You use it when you implement forward:(SEL):(marg_list) on a root class and want to create an NSInvocation out of the forwarded marg_list parameter. Then one pulls out the parameters from the marg_list and stuffs them into an NSInvocation. Using forwarding makes your code way fast obviously...
To pull a parameter from marg_list you use directly or indirectly marg_getRef. This is marg_getRef:
#define marg_getRef(margs, offset, type) \ ( (type *)((char *)margs + marg_adjustedOffset(method,offset) ) )Yes method is not a macro parameter...
It turns out well in the end though, because method isn't really used.
#if defined(__ppc__) || defined(ppc) #define marg_prearg_size 128 #else #define marg_prearg_size 0 #endif #define marg_adjustedOffset(method, offset) \ (marg_prearg_size + offset)
This doesn't inspire a whole lot of confidence. Rightfully so, because it doesn't work.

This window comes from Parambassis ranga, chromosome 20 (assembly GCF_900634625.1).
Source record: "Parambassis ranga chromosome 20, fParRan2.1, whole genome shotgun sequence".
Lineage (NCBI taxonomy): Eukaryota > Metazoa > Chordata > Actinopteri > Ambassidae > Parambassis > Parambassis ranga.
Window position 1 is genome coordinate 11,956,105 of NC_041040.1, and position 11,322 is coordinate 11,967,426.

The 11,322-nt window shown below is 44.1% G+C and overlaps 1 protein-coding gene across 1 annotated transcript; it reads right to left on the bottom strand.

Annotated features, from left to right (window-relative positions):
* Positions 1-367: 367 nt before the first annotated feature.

One would assume you use marg_getRef to sequentially access the marg_list by adding the size of the previously retrieved data to the offset parameter. But that fails when it should pick up the floating point parameters. These are located at offset 0 regardless.
OK it's debatable if that means "does not work" because basically, it's just a peek and poke and it does just that. But I fail to see in what regard this macro is helping me with anything. It's an interface to a type that is opaque but that you can't use, when you don't know how it is made up internally.